Saturday, April 11, 2015

My Intercultural Love: Cyn & Sid


Cynthia has been an "expat" for over ten years, writing about her experiences on her blog - Home Cyn Home - while living in India with her lovely husband Sid, and beautiful daughter, Ishita...

Introduction....
My name is Cynthia, I'm a Swiss citizen and my husband is Indian, from Lucknow. I'm originally from Geneva, but I have been living in India since November 2003. We currently live in Mumbai, but relocated quite a few times over the years. We have a daughter, Ishita; and a cat and a dog, respectively named Mittens and Jasmine. I write a blog called Home Cyn Home (previously known as Cyn's Adventure in India) and have been writing it for over a decade.

Three words that describe you...
Creative, Introvert and Loyal

Favorite childhood memory...
My father is a sailboat fanatic, so I spent all of my Summer vacations sailing with him. My most vivid memories involve staying up late in the middle of the mediterranean sea watching the stars in the sky. My dad had that special guide book with star maps to know which star was were at any given time on any given latitude. I also remember watching dolphins in the wild, but more important was that I learned about geography, travelling and different cultures - thanks to my dad's passion for exploring the world's unknown corners. 

Where/how do you feel most inspired?
I feel most inspired by nature. I crave nature and quietness, which is rather ironic considering I live in a crowded urban city at the moment. I still make a point to go on a walk to my local park every day, and I get to think, imagine and converse with myself then. 

Where/how did you meet your spouse?
I met him online. We were two geeks from worlds apart discovering the joy of early Internet in 2001. He was randomly looking for chat buddies on ICQ, I decided to reply to his "Hi how are you?" and the rest is history. It was an instant connection from thousands of miles away.

How long have you been together?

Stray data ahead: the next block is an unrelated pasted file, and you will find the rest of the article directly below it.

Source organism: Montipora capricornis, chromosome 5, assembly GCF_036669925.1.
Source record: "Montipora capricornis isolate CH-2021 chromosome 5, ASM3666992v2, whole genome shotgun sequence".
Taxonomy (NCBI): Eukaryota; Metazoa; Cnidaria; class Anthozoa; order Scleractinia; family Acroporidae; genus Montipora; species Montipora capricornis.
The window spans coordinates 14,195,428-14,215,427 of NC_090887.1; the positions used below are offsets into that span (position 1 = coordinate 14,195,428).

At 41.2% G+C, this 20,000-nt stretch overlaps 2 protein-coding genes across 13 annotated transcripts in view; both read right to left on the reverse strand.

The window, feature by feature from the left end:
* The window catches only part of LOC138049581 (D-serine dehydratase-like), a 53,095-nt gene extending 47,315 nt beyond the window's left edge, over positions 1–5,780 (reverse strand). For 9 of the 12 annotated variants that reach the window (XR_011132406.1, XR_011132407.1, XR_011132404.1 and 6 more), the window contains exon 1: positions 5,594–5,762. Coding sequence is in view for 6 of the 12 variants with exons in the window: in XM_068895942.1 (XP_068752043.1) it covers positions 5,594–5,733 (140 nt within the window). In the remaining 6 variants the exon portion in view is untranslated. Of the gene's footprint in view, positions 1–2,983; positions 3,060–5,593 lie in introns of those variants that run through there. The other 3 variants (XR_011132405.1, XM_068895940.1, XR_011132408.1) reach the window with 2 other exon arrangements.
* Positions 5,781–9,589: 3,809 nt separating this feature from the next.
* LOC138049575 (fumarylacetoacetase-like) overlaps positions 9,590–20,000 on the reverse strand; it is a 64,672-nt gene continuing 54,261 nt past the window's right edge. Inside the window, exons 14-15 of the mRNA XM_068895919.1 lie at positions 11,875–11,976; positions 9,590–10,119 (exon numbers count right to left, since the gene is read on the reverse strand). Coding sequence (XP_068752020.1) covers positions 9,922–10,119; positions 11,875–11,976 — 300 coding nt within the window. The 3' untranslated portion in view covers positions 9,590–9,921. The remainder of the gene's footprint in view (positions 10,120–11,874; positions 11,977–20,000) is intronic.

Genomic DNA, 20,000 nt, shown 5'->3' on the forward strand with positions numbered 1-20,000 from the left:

We met online in 2001, and got a chance to meet in 2002 when we were in London, thanks to a twist of fate. Then we spent nearly 2 years in a long distance relationship. I moved to India in late 2003, and we were together in 2004 for good. We have known each other for 14 years and been together for 11. 

What qualities do you admire in your spouse?
I admire his ability to keep his cool in all situations. I am an anxious planner with mood swings; I overthink everything and am quite emotional. My husband has that amazing ability to stay grounded no matter what. He really completes me there. 

Favorite memory together as a couple...
Well, you can't beat giving birth to our daughter together! I don't think anything can beat that as far as memories go. And there was nothing crazy involving to the birth of Ishita. You know, it is just that moment when we just see our lives changing forever as a couple, as a family and as an individual - sharing that moment without any words to describe it. 

What did you know about your spouse's culture prior to your relationship?
Nothing! I knew where India was geographically, and that he was Hindu. The only thing I knew about India then was that it was where yoga originated from. A land that had spicy food and sarees!

How did you tell your friends/family about your intercultural relationship? 
My family knew from very early on because we didn't keep secret. They didn't think it would last - not because he was Indian, but because we met online and spend a lot of time in a long distance relationship. To them, online dating was stupid, ridiculous and not solid, so they assumed it was a fling and a general moment of young love. My few friends were supportive though, but I was generally very private about my relationship in my social circles outside the family.